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Copy This: How to Succeed in Business Without Really Reading

abstract:Growing up with Dyslexia and ADHD, Kinko's founder Paul Orfalea learned to become an expert at reading people.  He used these skills, 'learning opportunities' as he calls them, to build a $2 billion dollar empire.

article:

April 24, 2006

Paul Orfalea has a unique approach to business.  As President of Kinko’s Copies, he refused to spend more than three weeks at a time in the office, preferring to travel the country and speak with ‘coworkers’ at Kinko’s locations.  Orfalea’s strength was in his ability to delegate, hiring people to perform the tasks that he was incapable of doing.  His ‘learning opportunities’ taught him humility, and he used this incorporating spirit to grow a 100-square-foot copy shop in Santa Barbara, California into a $1.5 billion-a-year company that Fortune Magazine named one of the best places in America to work.

Orfalea’s severe dyslexia and ADHD caused him to flunk second grade.  He struggled through high school and college.  He was fired from a gas station for writing illegible receipts.  Despite this, he went into the copy business on a whim at the age of 22 and never looked back.  Under Orfalea, Kinko’s was renowned for treating employees with respect, corporate culture dictated that management was of secondary importance to the front line workers who interacted with customers on a daily basis.  Employees received unprecedented benefits such as health and child-care, as well as opportunities for growth.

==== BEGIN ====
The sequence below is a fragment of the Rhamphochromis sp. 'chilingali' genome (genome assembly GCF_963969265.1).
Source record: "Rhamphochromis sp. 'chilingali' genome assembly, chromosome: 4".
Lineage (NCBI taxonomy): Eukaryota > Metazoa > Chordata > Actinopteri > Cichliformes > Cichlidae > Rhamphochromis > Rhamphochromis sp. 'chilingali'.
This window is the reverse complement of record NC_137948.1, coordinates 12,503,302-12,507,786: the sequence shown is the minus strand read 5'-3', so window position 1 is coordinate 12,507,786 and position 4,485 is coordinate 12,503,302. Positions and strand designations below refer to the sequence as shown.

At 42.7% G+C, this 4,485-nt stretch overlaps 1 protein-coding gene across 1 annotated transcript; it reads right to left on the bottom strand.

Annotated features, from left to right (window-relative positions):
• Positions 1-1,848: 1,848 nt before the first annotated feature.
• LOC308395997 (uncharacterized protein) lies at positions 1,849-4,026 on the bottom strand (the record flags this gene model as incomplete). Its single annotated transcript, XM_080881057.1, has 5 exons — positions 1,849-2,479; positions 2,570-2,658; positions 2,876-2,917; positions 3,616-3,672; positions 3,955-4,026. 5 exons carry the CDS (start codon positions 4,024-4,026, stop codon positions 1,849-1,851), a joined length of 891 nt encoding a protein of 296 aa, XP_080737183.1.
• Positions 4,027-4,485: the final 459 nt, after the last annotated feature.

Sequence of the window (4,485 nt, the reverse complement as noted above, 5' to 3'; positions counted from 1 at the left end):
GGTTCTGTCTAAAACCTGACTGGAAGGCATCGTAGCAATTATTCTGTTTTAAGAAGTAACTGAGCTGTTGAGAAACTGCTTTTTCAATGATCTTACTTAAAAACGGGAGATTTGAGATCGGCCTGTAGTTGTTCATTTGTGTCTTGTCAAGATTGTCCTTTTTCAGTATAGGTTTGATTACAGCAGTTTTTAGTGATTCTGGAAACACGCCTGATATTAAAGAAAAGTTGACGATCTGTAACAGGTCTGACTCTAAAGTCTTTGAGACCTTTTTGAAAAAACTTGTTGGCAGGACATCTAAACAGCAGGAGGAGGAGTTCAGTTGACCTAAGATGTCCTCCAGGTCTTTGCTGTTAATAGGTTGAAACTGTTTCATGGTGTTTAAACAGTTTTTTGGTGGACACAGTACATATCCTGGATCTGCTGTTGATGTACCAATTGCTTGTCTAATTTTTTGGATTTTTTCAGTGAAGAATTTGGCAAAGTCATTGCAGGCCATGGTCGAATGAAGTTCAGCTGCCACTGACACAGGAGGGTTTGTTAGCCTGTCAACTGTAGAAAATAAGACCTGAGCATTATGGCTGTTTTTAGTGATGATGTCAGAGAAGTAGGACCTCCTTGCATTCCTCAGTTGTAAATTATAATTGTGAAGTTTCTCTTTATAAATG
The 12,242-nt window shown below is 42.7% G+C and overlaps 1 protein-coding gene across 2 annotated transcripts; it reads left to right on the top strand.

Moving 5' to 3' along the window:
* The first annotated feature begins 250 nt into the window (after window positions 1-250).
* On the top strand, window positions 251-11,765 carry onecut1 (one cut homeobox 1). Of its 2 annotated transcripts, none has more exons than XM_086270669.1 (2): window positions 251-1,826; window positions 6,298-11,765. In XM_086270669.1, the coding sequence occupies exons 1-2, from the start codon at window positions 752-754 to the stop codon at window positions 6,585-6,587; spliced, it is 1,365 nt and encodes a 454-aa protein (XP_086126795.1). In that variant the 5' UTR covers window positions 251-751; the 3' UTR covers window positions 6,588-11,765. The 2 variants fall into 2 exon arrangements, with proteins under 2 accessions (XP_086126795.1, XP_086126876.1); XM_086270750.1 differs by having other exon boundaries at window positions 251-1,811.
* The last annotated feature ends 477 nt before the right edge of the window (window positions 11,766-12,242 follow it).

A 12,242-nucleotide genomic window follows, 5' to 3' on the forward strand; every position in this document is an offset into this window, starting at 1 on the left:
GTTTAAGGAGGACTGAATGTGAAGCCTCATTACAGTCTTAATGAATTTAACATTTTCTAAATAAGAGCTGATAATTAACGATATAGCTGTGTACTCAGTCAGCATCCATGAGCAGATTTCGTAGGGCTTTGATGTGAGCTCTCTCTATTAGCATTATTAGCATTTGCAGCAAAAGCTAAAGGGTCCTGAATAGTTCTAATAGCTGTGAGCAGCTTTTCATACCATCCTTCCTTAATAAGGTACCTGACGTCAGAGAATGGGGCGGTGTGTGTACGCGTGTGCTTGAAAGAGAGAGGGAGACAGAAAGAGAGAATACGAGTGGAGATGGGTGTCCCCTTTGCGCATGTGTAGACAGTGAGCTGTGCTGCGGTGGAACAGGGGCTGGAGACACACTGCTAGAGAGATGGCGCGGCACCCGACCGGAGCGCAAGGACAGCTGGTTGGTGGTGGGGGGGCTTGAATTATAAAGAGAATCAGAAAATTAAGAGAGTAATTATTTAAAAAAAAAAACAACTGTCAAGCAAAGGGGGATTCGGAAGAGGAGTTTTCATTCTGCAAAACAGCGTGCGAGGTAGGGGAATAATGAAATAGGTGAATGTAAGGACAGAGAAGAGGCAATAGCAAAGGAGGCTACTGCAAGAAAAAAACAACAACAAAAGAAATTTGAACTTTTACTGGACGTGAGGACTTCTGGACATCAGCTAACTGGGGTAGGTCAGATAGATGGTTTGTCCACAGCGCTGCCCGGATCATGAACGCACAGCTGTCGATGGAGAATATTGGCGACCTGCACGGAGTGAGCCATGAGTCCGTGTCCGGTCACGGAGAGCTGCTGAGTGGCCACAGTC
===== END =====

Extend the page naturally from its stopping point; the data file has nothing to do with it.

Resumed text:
Orfalea’s humility, compassion, and ability to turn his ‘differences’ into assets can be seen as invaluable lessons; not only to children and parents struggling with learning disabilities, but to all who feel trapped in the mundane.  Orfalea’s story, Copy This: Lessons from a hyperactive dyslexic who turned a bright idea into one of America’s best companies, delegated to Forbes Magazine writer Ann Marsh, provides insight and inspiration into meeting challenges, accepting personal weaknesses, and surrounding oneself with talented people.

To learn more about Orfalea’s fascinating story, come check out Ann Marsh’s talk at Whistler’s Rainbow Theatre, 4pm on May 6.  Books will be sold on site.

 

 

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